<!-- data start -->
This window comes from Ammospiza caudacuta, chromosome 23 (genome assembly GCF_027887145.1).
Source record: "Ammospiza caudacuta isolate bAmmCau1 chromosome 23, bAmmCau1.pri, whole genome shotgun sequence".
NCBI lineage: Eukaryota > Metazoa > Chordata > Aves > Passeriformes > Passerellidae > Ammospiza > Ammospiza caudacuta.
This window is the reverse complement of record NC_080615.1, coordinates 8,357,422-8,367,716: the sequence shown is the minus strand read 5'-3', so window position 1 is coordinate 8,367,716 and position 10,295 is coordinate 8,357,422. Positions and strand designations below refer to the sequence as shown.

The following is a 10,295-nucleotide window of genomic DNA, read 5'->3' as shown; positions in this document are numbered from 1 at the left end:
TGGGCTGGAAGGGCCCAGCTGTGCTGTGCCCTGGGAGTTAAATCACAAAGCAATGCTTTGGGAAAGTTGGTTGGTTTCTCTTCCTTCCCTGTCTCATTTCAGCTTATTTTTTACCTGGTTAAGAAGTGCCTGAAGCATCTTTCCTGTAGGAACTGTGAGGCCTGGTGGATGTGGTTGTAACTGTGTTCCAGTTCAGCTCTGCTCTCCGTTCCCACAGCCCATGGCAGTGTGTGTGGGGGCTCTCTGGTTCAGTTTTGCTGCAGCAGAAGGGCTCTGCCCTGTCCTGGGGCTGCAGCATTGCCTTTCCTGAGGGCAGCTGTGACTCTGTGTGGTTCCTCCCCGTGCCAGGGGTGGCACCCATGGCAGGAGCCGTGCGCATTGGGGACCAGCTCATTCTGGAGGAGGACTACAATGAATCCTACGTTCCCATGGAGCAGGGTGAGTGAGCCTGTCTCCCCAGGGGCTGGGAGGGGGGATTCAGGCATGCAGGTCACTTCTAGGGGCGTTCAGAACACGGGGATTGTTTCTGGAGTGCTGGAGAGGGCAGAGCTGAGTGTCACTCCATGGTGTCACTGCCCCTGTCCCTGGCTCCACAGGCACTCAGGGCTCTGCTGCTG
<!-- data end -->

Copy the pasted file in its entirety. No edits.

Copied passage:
This window comes from Ammospiza caudacuta, chromosome 23 (genome assembly GCF_027887145.1).
Source record: "Ammospiza caudacuta isolate bAmmCau1 chromosome 23, bAmmCau1.pri, whole genome shotgun sequence".
NCBI lineage: Eukaryota > Metazoa > Chordata > Aves > Passeriformes > Passerellidae > Ammospiza > Ammospiza caudacuta.
This window is the reverse complement of record NC_080615.1, coordinates 8,357,422-8,367,716: the sequence shown is the minus strand read 5'-3', so window position 1 is coordinate 8,367,716 and position 10,295 is coordinate 8,357,422. Positions and strand designations below refer to the sequence as shown.

The following is a 10,295-nucleotide window of genomic DNA, read 5'->3' as shown; positions in this document are numbered from 1 at the left end:
TGGGCTGGAAGGGCCCAGCTGTGCTGTGCCCTGGGAGTTAAATCACAAAGCAATGCTTTGGGAAAGTTGGTTGGTTTCTCTTCCTTCCCTGTCTCATTTCAGCTTATTTTTTACCTGGTTAAGAAGTGCCTGAAGCATCTTTCCTGTAGGAACTGTGAGGCCTGGTGGATGTGGTTGTAACTGTGTTCCAGTTCAGCTCTGCTCTCCGTTCCCACAGCCCATGGCAGTGTGTGTGGGGGCTCTCTGGTTCAGTTTTGCTGCAGCAGAAGGGCTCTGCCCTGTCCTGGGGCTGCAGCATTGCCTTTCCTGAGGGCAGCTGTGACTCTGTGTGGTTCCTCCCCGTGCCAGGGGTGGCACCCATGGCAGGAGCCGTGCGCATTGGGGACCAGCTCATTCTGGAGGAGGACTACAATGAATCCTACGTTCCCATGGAGCAGGGTGAGTGAGCCTGTCTCCCCAGGGGCTGGGAGGGGGGATTCAGGCATGCAGGTCACTTCTAGGGGCGTTCAGAACACGGGGATTGTTTCTGGAGTGCTGGAGAGGGCAGAGCTGAGTGTCACTCCATGGTGTCACTGCCCCTGTCCCTGGCTCCACAGGCACTCAGGGCTCTGCTGCTG